Unutilised Youth in Emerging Markets

I consider myself quite lucky that I can travel to many countries throughout the year for business and pleasure.

I had the chance to visit Athens after almost four years for a weekend and lately I was in Istanbul for a week. One of my latest observations is  that emerging countries, such as Greece and Turkey, are unable to utilise their very well educated youth not only in the labour force, but also in the social arena.

Consider Greece… Youth unemployment is close to 45 per cent and overall unemployment is around 25 per cent.

Consider Spain… Youth unemployment is close to 50 per cent and overall unemployment is around 22 per cent.

And finally Turkey… Youth unemployment is around 20 per cent and overall unemployment is around 10 percent.

A common point among all these countries—besides the fact that they are all Mediterranean—is that they have a highly educated minority youth population, whether they be not fully utilised in the labour force and inactive in the country’s social arena, or fully utilised in the labour force (very few of them), but again inactive in the social arena.

To be sure, a minority of the minority is active in the both arena and this is huge loss for these countries in closing the gap between them and highly developed nations.

Another common point among these countries is that there have been coup attempts and coups in their recent histories: a coup attempt in Spain in 1982, a coup in Greece in 1967–1974, and most recently, a coup attempt in Turkey in 2016.

Whether we like it or not, the common history of violence and coups has pushed the youth of these countries away from voluntary social  work and has made them completely apolitical, as well as more individualistic and disinterested in local/global issues.

Given that they are living in much better conditions than their peers, these groups of people live completely for themselves, make fun of everything and, more significantly, do not produce much.

It is no secret that all societies are becoming more individualistic, irrespective of the culture and countries that we live in, but it is always important to feed the soul as well as the stomach.

We should reincorporate these youths back into society and grow together! Unfortunately, I do not have a concrete plan to act upon, but I have the ambition to start somewhere!

All the best from a beautiful Mediterrean country.

Sukru Haskan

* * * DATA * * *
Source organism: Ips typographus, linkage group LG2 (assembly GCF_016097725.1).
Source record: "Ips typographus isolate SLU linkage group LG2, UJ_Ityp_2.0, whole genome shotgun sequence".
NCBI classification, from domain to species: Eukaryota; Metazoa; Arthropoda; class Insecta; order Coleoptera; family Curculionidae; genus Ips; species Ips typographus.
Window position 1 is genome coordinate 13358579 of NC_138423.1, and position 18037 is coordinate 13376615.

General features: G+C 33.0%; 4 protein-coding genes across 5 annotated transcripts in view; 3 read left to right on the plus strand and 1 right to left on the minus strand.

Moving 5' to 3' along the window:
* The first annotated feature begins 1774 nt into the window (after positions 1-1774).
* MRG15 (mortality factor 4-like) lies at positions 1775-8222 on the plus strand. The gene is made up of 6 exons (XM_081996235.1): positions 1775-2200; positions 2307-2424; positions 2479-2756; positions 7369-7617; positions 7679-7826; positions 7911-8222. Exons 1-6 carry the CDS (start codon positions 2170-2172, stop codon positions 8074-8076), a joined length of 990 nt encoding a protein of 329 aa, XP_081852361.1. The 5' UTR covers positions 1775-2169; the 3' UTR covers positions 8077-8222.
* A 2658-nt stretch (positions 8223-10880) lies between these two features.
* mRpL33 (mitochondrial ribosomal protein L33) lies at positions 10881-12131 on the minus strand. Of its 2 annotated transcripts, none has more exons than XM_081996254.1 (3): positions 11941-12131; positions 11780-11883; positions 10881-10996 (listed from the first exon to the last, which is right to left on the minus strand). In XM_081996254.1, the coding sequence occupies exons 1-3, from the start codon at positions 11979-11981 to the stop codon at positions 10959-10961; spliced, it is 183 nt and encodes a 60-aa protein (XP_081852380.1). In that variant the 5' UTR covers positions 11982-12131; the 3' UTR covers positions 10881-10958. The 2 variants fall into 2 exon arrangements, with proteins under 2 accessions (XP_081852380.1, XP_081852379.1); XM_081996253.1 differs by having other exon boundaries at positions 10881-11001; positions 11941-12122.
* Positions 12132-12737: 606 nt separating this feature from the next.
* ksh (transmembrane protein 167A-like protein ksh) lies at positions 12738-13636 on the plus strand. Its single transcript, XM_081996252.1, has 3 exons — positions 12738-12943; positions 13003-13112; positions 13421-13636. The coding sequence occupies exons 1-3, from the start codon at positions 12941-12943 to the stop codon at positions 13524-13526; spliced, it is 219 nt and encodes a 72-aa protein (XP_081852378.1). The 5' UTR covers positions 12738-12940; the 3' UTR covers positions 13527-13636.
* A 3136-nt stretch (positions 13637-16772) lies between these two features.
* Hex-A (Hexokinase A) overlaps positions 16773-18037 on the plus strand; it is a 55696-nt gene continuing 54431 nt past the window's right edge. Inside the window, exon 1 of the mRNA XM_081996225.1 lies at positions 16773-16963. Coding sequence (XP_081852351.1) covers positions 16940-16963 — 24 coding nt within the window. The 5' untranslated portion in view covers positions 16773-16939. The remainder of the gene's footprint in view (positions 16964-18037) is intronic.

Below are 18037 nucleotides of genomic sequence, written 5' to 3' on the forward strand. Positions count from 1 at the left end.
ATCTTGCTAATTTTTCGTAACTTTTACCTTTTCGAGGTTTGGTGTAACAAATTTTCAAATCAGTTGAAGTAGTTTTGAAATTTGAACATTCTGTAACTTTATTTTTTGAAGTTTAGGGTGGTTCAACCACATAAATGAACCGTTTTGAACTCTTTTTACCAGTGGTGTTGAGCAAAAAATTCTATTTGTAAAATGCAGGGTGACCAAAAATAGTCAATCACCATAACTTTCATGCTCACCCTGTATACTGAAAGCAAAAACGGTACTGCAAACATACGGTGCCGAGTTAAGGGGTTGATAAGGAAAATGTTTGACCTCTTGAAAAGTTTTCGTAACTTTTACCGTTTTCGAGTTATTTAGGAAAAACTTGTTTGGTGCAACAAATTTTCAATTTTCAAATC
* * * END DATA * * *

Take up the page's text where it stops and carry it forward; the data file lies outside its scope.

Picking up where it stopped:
Twitter: @sukru_haskan

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Fintech Jurisdiction Shopping

Hardware, software, capital and regulations are the key challenges for most of the fintech startups and regulation remains the most important external factor that could potentially lead the whole idea to be stillborn if not correctly assessed and addressed.

When the regulators are not very cooperative and do not want to take any risk, then it is almost impossible for the fintech startups such as SmartDeposit to operate and acquire clients.

The selection of the right jurisdiction for your startup will affect the performance of your company tremendously, especially at the beginning.

Imagine a regulatory environment that bans you from operating without a licence and treats you as a proper financial institution. As soon as you are treated as a financial institution rather than a fintech company, capital requirements and red tape will kick in, which will not only increase the cost of your doing business tremendously, but also disadvantage you in the competition from the very start since you must now act like a proper bank whilst you do not have millions of customers and you don’t have any capital nowhere near as any bank.

In this respect, Singapore is a great place to set up the venture since the regulator is willing to help innovative companies and they are willing to regulate only when they reach a critical mass for the industry. In addition, regulators in Singapore are communicative and have specific employees assigned to the fintech industry. I would think the only and very important disadvantage is the size of the market since it is a small city state country. Regardless, it is a great and the best option for SmartDeposit to take off due to its regulatory environment.

Since Singapore is a gateway to South-East and South Asia, a good reputable take-off could enable the company to benefit from accessing other mass markets such as Indonesia, Malaysia, Thailand from Singapore. Moreover, access to capital and VCs in Singapore is relatively easy and the region is booming not only economically, but also in many other aspects.

London is a good alternative with an established ecosystem. In contrast, New York would be difficult in terms of licensing issues and other regulatory hurdles.

The regulator in the UK, FCA, is also supportive of the fintech industry and the establishment of Level 39 in the financial hub of London, Canary Wharf, is an advantage.

When you acquire the critical mass in terms of clients and deposits, you will need to leave your home country (e.g. Singapore) to find new customers to exponentially grow and this will ensure you cooperate with more than one regulator. But since you now have a critical mass from your home country, it would be much easier to go out and try to look for new markets, and most importantly, you have more negotiation power now than at the start.

All the best from Singapore.

Sukru Haskan
Twitter: @sukru_haskan

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